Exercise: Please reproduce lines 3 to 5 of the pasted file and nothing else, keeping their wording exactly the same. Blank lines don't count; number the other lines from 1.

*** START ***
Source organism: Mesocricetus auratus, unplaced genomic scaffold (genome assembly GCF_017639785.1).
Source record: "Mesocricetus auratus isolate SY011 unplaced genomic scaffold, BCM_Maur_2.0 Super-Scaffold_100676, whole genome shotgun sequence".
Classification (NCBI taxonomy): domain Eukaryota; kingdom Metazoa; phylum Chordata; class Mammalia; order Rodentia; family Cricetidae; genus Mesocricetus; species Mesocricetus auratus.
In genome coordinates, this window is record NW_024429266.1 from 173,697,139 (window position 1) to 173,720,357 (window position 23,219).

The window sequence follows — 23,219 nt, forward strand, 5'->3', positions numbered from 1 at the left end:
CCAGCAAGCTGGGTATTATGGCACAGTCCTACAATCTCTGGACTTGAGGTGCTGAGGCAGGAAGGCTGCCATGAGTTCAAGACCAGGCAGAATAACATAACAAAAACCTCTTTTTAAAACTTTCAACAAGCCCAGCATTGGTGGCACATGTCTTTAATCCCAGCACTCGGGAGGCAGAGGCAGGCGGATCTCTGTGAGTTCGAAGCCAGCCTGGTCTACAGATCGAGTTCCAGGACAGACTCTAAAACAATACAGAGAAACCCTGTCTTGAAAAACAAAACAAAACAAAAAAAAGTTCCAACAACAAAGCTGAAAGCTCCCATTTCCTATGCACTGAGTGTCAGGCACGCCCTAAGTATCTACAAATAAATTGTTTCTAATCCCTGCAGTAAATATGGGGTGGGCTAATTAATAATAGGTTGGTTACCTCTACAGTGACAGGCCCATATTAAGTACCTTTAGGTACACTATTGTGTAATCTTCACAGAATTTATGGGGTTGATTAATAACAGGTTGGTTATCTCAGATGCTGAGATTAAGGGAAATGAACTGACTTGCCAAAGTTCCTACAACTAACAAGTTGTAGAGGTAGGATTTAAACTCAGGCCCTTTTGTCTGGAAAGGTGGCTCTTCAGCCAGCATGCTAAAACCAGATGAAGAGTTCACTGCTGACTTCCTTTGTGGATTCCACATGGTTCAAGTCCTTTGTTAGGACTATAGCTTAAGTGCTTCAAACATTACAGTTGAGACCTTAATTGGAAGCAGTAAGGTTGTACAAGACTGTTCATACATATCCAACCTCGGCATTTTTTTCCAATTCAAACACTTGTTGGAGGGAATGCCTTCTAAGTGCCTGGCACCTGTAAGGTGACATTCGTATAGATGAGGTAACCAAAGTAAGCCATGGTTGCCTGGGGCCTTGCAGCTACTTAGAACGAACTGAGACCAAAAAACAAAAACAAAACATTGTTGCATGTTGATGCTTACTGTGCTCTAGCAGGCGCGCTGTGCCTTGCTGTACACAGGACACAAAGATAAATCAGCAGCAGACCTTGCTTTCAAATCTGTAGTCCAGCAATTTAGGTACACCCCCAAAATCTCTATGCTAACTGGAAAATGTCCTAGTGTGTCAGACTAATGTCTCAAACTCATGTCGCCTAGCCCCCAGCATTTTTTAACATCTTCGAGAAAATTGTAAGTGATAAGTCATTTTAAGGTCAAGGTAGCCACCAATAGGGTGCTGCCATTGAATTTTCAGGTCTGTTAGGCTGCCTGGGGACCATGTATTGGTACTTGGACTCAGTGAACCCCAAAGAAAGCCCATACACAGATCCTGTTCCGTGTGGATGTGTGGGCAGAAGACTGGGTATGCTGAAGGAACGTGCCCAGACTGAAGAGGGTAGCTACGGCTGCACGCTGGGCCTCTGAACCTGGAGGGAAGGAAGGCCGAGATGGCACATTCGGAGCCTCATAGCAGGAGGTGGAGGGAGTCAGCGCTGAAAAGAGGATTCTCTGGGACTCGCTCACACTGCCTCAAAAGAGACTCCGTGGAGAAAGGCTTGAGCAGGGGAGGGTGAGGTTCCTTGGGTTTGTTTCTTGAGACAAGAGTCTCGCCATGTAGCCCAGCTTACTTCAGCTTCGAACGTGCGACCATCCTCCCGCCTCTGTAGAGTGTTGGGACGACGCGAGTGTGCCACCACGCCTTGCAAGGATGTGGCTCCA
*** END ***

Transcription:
Classification (NCBI taxonomy): domain Eukaryota; kingdom Metazoa; phylum Chordata; class Mammalia; order Rodentia; family Cricetidae; genus Mesocricetus; species Mesocricetus auratus.
In genome coordinates, this window is record NW_024429266.1 from 173,697,139 (window position 1) to 173,720,357 (window position 23,219).

The window sequence follows — 23,219 nt, forward strand, 5'->3', positions numbered from 1 at the left end: